The First Rule of Swimming is the story of two sisters, Magdalena and Jadranka, and a family living on an island in Croatia that is faced with the difficulties of a communist regime and the Yugoslavian wars.
When, during the time she lives in the United States with her cousin, Jadranka goes missing, Magdalena rushes after her. Magdalena is used to Jadranka fleeing every once in a while, but she usually lets Magdalena know where she is going. This time is different.. And Magdalena tries to trace her by following her sister to the US, while simultaneously tracing her family’s deepest secrets that have been tearing at the seams little by little over decades.
My reasons for reading this were.. well.. look at that stunning cover! No, seriously, it was the cover plus the fact that I like stories of families and their intertwinement with history. I find stories of sisters particularly appealing, so that about covers it.
The First Rule of Swimming takes its time setting up the characters and their relationships to each other. It has a quiet and slow quality to it that suits the book and the story it tells very well. In places, it reminded me a little of Georgina Harding’s Painter of Silence. It really tries to do the impact of grand historical issues on family relationships justice. The prose is pretty and engaging, the characters endearing and at times just infuriating enough to make them feel like real people.
However, there are reasons why I am caught in generalities when discussing this book, even if I cannot quite pinpoint them. While, on the one hand, I feel I really got to know the family portrayed, can glimpse their lives and thoughts in my mind even days after reading with the tinge of a smile on my face, on the other hand the story failed to right-out grab me, forcing me to continue reading and really deeply care. It is not that I felt it was too slow in the beginning, as some might argue it was. That never bothered me. It is not that the characters were not well-rounded, or that their interests were not clear. Because they definitely were. It is just that, somehow, somewhere, the real spark was missing for me.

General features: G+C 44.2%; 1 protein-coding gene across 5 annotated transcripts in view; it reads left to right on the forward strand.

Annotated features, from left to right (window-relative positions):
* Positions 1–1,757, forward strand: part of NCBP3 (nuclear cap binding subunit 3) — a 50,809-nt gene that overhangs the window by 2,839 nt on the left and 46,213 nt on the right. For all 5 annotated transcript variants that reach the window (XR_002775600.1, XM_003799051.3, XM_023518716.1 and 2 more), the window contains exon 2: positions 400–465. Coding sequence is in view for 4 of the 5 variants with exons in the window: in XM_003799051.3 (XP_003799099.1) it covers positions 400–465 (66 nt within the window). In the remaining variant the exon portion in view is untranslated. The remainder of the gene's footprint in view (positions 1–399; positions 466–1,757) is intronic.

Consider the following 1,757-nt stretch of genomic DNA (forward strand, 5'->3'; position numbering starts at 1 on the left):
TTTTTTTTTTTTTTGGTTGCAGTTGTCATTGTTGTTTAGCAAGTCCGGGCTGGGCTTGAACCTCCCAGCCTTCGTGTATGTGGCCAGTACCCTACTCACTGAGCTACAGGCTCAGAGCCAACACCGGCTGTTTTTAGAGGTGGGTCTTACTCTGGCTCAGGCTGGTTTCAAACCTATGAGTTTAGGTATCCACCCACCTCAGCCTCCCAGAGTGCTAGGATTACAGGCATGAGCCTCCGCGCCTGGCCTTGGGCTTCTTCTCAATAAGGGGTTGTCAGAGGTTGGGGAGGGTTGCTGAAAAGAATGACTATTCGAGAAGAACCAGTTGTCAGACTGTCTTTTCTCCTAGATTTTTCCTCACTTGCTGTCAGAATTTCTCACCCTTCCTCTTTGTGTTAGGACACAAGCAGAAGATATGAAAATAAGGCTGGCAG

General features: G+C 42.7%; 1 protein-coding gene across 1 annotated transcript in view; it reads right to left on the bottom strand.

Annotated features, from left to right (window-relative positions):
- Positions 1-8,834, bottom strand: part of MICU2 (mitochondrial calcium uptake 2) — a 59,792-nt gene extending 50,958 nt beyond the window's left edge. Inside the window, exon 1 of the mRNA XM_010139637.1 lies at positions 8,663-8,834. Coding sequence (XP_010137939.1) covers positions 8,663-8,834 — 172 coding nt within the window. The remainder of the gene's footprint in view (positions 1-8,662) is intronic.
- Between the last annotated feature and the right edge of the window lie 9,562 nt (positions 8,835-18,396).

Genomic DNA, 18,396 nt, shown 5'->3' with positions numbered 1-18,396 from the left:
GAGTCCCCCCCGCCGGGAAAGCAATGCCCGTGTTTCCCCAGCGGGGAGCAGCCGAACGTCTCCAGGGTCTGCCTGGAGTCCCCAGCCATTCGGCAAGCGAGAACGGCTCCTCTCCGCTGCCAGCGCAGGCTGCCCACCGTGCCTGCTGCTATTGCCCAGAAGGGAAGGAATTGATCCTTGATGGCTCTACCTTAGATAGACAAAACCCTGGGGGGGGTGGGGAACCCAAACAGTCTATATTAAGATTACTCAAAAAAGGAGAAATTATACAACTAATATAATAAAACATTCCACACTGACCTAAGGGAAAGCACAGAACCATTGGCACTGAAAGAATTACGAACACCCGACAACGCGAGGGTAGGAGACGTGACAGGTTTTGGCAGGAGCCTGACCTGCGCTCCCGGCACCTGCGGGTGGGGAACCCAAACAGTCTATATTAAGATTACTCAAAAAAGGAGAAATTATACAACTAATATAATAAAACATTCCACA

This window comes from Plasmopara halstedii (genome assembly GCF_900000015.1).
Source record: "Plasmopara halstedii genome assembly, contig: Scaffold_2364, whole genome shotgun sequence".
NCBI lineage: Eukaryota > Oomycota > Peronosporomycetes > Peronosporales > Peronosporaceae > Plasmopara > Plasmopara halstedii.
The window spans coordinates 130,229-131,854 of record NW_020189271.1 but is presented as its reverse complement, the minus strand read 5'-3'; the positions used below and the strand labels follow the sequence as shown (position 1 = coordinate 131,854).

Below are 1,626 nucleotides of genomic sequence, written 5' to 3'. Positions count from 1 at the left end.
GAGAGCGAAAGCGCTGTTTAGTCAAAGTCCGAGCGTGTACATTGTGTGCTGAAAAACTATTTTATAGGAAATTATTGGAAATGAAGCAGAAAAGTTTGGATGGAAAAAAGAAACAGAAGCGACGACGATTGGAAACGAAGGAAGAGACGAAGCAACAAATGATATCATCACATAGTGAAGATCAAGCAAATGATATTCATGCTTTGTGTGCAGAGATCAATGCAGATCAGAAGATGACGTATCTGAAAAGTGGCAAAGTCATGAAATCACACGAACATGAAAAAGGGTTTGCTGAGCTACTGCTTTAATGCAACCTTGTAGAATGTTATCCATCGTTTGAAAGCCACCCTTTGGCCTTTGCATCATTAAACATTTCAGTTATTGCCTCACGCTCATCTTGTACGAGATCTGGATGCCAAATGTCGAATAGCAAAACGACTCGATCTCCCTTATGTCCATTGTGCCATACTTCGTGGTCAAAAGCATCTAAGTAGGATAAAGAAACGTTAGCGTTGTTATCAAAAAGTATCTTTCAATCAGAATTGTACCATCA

I would have settled for that, appreciating the story for what it is and what it accomplishes to do. I would have given it four out of five stars if I still did ratings.. if it were not for the scenes in the latter part of the book. Without giving anything away, in the latter parts of the story events take a turn. There are grand things happening. Things that, frankly, seemed a little farfetched in relation to the rest of the story. I wonder at this need for a grand finale, a climax, even in a book that has its careful depiction, its quietude, its slowness, as one of its best qualities. I am not saying things could never have happened this way. I am saying that, to me, it seemed a little unlikely. And in being so, it spoiled some of what I appreciated in the story thus far. I would have liked a resolution that was less.. out there? somehow.
Pretty cover, beautiful prose, a decent set-up, and a novel that takes its time to fully emerge you into its setting and characters – The First Rule of Swimming had a lot going for it, even more so because of the small details that managed to become meaningful, come full-circle, in the end.. but ultimately, it failed to convince me, mostly because of the events in the last part of the story. A shame really. I feel this deserves a more positive evaluation for what it manages to accomplish in the beginning, but I cannot quite shake the disappointment of the ending.
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